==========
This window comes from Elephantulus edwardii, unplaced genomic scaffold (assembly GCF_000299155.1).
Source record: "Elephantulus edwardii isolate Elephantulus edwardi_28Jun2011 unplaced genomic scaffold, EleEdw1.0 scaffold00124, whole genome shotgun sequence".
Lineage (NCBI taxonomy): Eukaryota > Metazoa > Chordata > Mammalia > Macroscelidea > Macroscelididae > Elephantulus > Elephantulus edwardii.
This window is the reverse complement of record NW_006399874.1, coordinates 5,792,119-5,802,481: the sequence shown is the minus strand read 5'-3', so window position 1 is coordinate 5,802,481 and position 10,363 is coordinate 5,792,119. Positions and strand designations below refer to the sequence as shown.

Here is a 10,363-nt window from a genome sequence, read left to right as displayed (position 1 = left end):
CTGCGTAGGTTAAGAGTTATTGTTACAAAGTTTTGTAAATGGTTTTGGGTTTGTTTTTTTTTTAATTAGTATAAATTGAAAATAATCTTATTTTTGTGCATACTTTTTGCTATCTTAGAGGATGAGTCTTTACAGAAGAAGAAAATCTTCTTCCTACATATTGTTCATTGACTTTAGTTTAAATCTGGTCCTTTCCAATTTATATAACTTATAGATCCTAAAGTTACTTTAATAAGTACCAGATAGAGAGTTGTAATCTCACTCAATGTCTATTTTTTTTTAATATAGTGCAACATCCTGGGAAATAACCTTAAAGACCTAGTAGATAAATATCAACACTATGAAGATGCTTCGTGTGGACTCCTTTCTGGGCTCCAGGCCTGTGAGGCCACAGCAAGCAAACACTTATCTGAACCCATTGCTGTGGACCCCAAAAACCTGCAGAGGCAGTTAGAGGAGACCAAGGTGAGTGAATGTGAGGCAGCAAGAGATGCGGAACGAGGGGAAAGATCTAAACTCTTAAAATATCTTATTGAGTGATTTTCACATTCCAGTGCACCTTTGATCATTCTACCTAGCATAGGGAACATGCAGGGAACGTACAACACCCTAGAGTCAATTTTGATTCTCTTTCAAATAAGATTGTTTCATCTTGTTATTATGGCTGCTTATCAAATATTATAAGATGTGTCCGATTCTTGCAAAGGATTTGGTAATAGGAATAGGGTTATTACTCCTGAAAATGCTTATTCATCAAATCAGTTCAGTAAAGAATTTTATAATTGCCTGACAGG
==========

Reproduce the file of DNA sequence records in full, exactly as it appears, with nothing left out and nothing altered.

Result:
This window comes from Elephantulus edwardii, unplaced genomic scaffold (assembly GCF_000299155.1).
Source record: "Elephantulus edwardii isolate Elephantulus edwardi_28Jun2011 unplaced genomic scaffold, EleEdw1.0 scaffold00124, whole genome shotgun sequence".
Lineage (NCBI taxonomy): Eukaryota > Metazoa > Chordata > Mammalia > Macroscelidea > Macroscelididae > Elephantulus > Elephantulus edwardii.
This window is the reverse complement of record NW_006399874.1, coordinates 5,792,119-5,802,481: the sequence shown is the minus strand read 5'-3', so window position 1 is coordinate 5,802,481 and position 10,363 is coordinate 5,792,119. Positions and strand designations below refer to the sequence as shown.

Here is a 10,363-nt window from a genome sequence, read left to right as displayed (position 1 = left end):
CTGCGTAGGTTAAGAGTTATTGTTACAAAGTTTTGTAAATGGTTTTGGGTTTGTTTTTTTTTTAATTAGTATAAATTGAAAATAATCTTATTTTTGTGCATACTTTTTGCTATCTTAGAGGATGAGTCTTTACAGAAGAAGAAAATCTTCTTCCTACATATTGTTCATTGACTTTAGTTTAAATCTGGTCCTTTCCAATTTATATAACTTATAGATCCTAAAGTTACTTTAATAAGTACCAGATAGAGAGTTGTAATCTCACTCAATGTCTATTTTTTTTTAATATAGTGCAACATCCTGGGAAATAACCTTAAAGACCTAGTAGATAAATATCAACACTATGAAGATGCTTCGTGTGGACTCCTTTCTGGGCTCCAGGCCTGTGAGGCCACAGCAAGCAAACACTTATCTGAACCCATTGCTGTGGACCCCAAAAACCTGCAGAGGCAGTTAGAGGAGACCAAGGTGAGTGAATGTGAGGCAGCAAGAGATGCGGAACGAGGGGAAAGATCTAAACTCTTAAAATATCTTATTGAGTGATTTTCACATTCCAGTGCACCTTTGATCATTCTACCTAGCATAGGGAACATGCAGGGAACGTACAACACCCTAGAGTCAATTTTGATTCTCTTTCAAATAAGATTGTTTCATCTTGTTATTATGGCTGCTTATCAAATATTATAAGATGTGTCCGATTCTTGCAAAGGATTTGGTAATAGGAATAGGGTTATTACTCCTGAAAATGCTTATTCATCAAATCAGTTCAGTAAAGAATTTTATAATTGCCTGACAGG